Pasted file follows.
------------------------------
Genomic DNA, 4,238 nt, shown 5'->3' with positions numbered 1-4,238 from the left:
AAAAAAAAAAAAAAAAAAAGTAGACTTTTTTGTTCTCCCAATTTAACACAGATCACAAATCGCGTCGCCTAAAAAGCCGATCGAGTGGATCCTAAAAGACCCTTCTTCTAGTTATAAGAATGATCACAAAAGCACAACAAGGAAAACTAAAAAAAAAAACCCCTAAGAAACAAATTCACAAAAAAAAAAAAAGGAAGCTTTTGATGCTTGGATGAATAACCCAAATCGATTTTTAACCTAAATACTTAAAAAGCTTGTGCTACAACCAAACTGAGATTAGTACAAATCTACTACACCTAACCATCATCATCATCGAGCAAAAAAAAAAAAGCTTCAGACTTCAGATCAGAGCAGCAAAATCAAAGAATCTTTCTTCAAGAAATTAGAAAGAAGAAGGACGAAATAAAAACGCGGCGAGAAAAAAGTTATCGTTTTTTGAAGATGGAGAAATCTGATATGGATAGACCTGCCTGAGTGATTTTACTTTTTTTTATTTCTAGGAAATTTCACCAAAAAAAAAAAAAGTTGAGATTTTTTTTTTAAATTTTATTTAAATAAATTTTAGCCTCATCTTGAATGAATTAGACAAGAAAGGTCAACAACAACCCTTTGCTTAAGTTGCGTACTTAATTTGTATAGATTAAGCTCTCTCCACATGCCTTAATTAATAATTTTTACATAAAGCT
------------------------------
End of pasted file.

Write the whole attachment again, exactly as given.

Genomic DNA, 4,238 nt, shown 5'->3' with positions numbered 1-4,238 from the left:
AAAAAAAAAAAAAAAAAAAGTAGACTTTTTTGTTCTCCCAATTTAACACAGATCACAAATCGCGTCGCCTAAAAAGCCGATCGAGTGGATCCTAAAAGACCCTTCTTCTAGTTATAAGAATGATCACAAAAGCACAACAAGGAAAACTAAAAAAAAAAACCCCTAAGAAACAAATTCACAAAAAAAAAAAAAGGAAGCTTTTGATGCTTGGATGAATAACCCAAATCGATTTTTAACCTAAATACTTAAAAAGCTTGTGCTACAACCAAACTGAGATTAGTACAAATCTACTACACCTAACCATCATCATCATCGAGCAAAAAAAAAAAAGCTTCAGACTTCAGATCAGAGCAGCAAAATCAAAGAATCTTTCTTCAAGAAATTAGAAAGAAGAAGGACGAAATAAAAACGCGGCGAGAAAAAAGTTATCGTTTTTTGAAGATGGAGAAATCTGATATGGATAGACCTGCCTGAGTGATTTTACTTTTTTTTATTTCTAGGAAATTTCACCAAAAAAAAAAAAAGTTGAGATTTTTTTTTTAAATTTTATTTAAATAAATTTTAGCCTCATCTTGAATGAATTAGACAAGAAAGGTCAACAACAACCCTTTGCTTAAGTTGCGTACTTAATTTGTATAGATTAAGCTCTCTCCACATGCCTTAATTAATAATTTTTACATAAAGCT